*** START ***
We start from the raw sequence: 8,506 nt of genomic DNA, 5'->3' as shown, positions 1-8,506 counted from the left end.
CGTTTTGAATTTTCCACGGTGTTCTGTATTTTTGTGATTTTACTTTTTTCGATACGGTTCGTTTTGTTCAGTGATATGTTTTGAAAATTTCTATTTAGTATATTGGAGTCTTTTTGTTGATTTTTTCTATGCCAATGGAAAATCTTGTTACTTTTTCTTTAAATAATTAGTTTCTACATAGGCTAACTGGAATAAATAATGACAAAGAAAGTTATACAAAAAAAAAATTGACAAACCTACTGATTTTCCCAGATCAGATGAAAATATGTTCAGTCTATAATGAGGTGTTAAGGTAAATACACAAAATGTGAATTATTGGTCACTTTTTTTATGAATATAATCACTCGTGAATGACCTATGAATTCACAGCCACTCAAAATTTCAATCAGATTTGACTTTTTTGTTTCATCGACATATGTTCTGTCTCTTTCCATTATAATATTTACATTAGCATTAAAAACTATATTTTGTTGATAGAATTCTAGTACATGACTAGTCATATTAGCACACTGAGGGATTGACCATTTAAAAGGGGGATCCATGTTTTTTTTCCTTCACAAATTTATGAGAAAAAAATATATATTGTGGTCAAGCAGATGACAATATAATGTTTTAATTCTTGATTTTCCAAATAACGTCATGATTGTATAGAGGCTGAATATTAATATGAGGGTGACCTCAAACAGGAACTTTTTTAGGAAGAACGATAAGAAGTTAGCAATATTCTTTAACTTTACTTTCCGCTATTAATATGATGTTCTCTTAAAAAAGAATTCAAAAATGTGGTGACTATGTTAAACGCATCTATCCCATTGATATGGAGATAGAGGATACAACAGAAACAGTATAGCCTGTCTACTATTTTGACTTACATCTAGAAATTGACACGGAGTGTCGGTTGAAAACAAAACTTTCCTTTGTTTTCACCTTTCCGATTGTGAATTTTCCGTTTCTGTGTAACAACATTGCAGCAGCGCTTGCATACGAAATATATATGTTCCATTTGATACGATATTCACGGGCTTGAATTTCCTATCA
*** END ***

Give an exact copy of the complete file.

We start from the raw sequence: 8,506 nt of genomic DNA, 5'->3' as shown, positions 1-8,506 counted from the left end.
CGTTTTGAATTTTCCACGGTGTTCTGTATTTTTGTGATTTTACTTTTTTCGATACGGTTCGTTTTGTTCAGTGATATGTTTTGAAAATTTCTATTTAGTATATTGGAGTCTTTTTGTTGATTTTTTCTATGCCAATGGAAAATCTTGTTACTTTTTCTTTAAATAATTAGTTTCTACATAGGCTAACTGGAATAAATAATGACAAAGAAAGTTATACAAAAAAAAAATTGACAAACCTACTGATTTTCCCAGATCAGATGAAAATATGTTCAGTCTATAATGAGGTGTTAAGGTAAATACACAAAATGTGAATTATTGGTCACTTTTTTTATGAATATAATCACTCGTGAATGACCTATGAATTCACAGCCACTCAAAATTTCAATCAGATTTGACTTTTTTGTTTCATCGACATATGTTCTGTCTCTTTCCATTATAATATTTACATTAGCATTAAAAACTATATTTTGTTGATAGAATTCTAGTACATGACTAGTCATATTAGCACACTGAGGGATTGACCATTTAAAAGGGGGATCCATGTTTTTTTTCCTTCACAAATTTATGAGAAAAAAATATATATTGTGGTCAAGCAGATGACAATATAATGTTTTAATTCTTGATTTTCCAAATAACGTCATGATTGTATAGAGGCTGAATATTAATATGAGGGTGACCTCAAACAGGAACTTTTTTAGGAAGAACGATAAGAAGTTAGCAATATTCTTTAACTTTACTTTCCGCTATTAATATGATGTTCTCTTAAAAAAGAATTCAAAAATGTGGTGACTATGTTAAACGCATCTATCCCATTGATATGGAGATAGAGGATACAACAGAAACAGTATAGCCTGTCTACTATTTTGACTTACATCTAGAAATTGACACGGAGTGTCGGTTGAAAACAAAACTTTCCTTTGTTTTCACCTTTCCGATTGTGAATTTTCCGTTTCTGTGTAACAACATTGCAGCAGCGCTTGCATACGAAATATATATGTTCCATTTGATACGATATTCACGGGCTTGAATTTCCTATCA